Role of miRNAs in prostate cancer: Do we really know everything?

Urol Oncol. 2020 Jul;38(7):623-635. doi: 10.1016/j.urolonc.2020.03.007. Epub 2020 Apr 10.


Many different genetic alterations, as well as complex epigenetic interactions, are the basis of the genesis and progression of prostate cancer (CaP). This is the reason why until now the molecular pathways related to development of this cancer were only partly known, and even less those that determine aggressive or indolent tumour behaviour. MicroRNAs (miRNAs) represent a class of about 22 nucleotides long, small non-coding RNAs, which are involved in gene expression regulation at the post-transcriptional level. MiRNAs play a crucial role in regulating several biological functions and preserving homeostasis, as they carry out a wide modulatory activity on various molecular signalling pathways. MiRNA genes are placed in cancer-related genomic regions or in fragile sites, and they have been proven to be involved in the main steps of carcinogenesis as oncogenes or oncosuppressors in many types of cancer, including CaP. We performed a narrative review to describe the relationship between miRNAs and the crucial steps of development and progression of CaP. The aims of this study were to improve the knowledge regarding the mechanisms underlying miRNA expression and their target genes, and to contribute to understanding the relationship between miRNA expression profiles and CaP.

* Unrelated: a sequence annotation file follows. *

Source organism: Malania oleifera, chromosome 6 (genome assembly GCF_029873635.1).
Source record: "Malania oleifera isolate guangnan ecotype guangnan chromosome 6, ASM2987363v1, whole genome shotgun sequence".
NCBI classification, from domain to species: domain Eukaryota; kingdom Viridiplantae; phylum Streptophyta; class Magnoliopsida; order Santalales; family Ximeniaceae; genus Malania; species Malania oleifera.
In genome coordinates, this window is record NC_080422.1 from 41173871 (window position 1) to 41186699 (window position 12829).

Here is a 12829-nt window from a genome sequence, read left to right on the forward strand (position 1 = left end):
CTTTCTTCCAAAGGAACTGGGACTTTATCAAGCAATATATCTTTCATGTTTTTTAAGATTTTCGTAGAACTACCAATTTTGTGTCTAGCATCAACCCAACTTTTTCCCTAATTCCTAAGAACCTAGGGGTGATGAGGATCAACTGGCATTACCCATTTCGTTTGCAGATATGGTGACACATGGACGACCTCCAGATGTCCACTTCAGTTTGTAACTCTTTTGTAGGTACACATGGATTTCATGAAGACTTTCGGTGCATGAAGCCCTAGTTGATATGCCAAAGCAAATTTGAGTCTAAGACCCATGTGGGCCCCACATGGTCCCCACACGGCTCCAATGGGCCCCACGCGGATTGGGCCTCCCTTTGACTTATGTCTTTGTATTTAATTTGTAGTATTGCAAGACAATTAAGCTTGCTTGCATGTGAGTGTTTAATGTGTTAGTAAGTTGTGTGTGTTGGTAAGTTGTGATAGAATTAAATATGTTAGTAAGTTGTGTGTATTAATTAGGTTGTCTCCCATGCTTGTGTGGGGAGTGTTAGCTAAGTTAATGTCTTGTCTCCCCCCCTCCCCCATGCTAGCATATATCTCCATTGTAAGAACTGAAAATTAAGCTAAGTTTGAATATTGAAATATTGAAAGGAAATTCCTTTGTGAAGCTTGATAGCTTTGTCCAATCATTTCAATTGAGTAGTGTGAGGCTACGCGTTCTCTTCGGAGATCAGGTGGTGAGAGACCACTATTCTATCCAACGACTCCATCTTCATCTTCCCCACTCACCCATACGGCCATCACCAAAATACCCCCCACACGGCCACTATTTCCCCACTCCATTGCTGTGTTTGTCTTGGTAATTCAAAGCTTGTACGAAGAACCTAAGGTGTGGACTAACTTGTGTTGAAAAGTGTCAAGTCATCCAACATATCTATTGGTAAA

Keywords: Apoptosis; Carcinogenesis; Metastasis; MicroRNA; Prostate cancer.

Publication types

  • Review

MeSH terms

  • Apoptosis
  • Cell Proliferation
  • Humans
  • Male
  • MicroRNAs / genetics*
  • Neoplasm Metastasis
  • Prostatic Neoplasms / genetics*


  • MicroRNAs